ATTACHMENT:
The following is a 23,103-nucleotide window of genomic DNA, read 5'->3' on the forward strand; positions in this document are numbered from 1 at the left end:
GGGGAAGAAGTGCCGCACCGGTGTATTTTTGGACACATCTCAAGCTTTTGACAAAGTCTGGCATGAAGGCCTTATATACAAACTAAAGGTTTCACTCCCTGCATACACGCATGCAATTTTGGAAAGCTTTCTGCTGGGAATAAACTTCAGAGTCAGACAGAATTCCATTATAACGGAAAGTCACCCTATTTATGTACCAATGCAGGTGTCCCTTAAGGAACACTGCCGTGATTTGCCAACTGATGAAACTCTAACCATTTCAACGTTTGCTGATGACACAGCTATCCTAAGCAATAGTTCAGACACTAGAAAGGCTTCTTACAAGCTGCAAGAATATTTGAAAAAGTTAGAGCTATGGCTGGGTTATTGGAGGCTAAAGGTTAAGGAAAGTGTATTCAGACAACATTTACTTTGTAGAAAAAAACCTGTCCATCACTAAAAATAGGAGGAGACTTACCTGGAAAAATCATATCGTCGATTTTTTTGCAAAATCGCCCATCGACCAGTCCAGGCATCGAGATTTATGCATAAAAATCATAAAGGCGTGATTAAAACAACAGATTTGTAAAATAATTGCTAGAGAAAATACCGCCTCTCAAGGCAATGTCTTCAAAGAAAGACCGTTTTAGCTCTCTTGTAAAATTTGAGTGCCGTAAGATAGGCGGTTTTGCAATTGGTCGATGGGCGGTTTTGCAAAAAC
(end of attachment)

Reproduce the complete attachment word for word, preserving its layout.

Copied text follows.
The following is a 23,103-nucleotide window of genomic DNA, read 5'->3' on the forward strand; positions in this document are numbered from 1 at the left end:
GGGGAAGAAGTGCCGCACCGGTGTATTTTTGGACACATCTCAAGCTTTTGACAAAGTCTGGCATGAAGGCCTTATATACAAACTAAAGGTTTCACTCCCTGCATACACGCATGCAATTTTGGAAAGCTTTCTGCTGGGAATAAACTTCAGAGTCAGACAGAATTCCATTATAACGGAAAGTCACCCTATTTATGTACCAATGCAGGTGTCCCTTAAGGAACACTGCCGTGATTTGCCAACTGATGAAACTCTAACCATTTCAACGTTTGCTGATGACACAGCTATCCTAAGCAATAGTTCAGACACTAGAAAGGCTTCTTACAAGCTGCAAGAATATTTGAAAAAGTTAGAGCTATGGCTGGGTTATTGGAGGCTAAAGGTTAAGGAAAGTGTATTCAGACAACATTTACTTTGTAGAAAAAAACCTGTCCATCACTAAAAATAGGAGGAGACTTACCTGGAAAAATCATATCGTCGATTTTTTTGCAAAATCGCCCATCGACCAGTCCAGGCATCGAGATTTATGCATAAAAATCATAAAGGCGTGATTAAAACAACAGATTTGTAAAATAATTGCTAGAGAAAATACCGCCTCTCAAGGCAATGTCTTCAAAGAAAGACCGTTTTAGCTCTCTTGTAAAATTTGAGTGCCGTAAGATAGGCGGTTTTGCAATTGGTCGATGGGCGGTTTTGCAAAAAC